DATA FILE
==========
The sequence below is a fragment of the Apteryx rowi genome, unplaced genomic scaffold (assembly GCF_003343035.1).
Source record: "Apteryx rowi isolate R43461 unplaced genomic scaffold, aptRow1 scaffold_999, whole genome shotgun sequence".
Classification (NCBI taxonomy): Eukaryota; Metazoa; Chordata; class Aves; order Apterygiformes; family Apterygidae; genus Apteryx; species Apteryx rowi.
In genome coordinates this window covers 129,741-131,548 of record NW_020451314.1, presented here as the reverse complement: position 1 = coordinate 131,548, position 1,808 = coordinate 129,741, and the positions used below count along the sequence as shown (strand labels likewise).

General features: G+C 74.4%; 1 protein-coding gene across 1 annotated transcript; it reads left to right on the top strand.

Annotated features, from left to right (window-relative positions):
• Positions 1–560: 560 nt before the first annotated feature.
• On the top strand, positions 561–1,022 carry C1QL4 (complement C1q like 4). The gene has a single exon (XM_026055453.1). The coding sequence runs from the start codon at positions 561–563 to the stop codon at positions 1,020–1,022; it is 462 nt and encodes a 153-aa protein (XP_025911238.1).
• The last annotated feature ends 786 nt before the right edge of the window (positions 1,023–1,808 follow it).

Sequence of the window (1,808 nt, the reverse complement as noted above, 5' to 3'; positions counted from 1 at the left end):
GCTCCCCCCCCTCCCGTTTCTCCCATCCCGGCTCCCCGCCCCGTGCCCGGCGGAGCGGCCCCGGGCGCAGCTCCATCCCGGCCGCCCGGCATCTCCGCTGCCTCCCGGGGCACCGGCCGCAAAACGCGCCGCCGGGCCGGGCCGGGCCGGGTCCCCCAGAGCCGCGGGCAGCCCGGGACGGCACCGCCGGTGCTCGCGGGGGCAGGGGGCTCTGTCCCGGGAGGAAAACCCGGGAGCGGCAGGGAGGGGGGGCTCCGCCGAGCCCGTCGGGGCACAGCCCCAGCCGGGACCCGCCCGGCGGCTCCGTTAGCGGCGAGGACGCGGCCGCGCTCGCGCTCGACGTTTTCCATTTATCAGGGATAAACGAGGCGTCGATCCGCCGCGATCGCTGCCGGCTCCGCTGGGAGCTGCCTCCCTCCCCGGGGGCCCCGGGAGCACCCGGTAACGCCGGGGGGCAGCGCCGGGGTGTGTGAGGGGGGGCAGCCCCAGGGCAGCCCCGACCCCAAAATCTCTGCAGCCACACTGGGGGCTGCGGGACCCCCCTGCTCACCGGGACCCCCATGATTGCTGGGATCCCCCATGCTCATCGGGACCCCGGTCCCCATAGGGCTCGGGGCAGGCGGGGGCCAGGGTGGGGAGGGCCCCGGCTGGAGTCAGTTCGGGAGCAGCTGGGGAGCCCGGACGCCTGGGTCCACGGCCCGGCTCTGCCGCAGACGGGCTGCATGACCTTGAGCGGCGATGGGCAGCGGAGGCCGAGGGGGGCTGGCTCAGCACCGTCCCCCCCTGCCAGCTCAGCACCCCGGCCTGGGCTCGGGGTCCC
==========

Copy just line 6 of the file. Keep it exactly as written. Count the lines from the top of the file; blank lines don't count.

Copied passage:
Annotated features, from left to right (window-relative positions):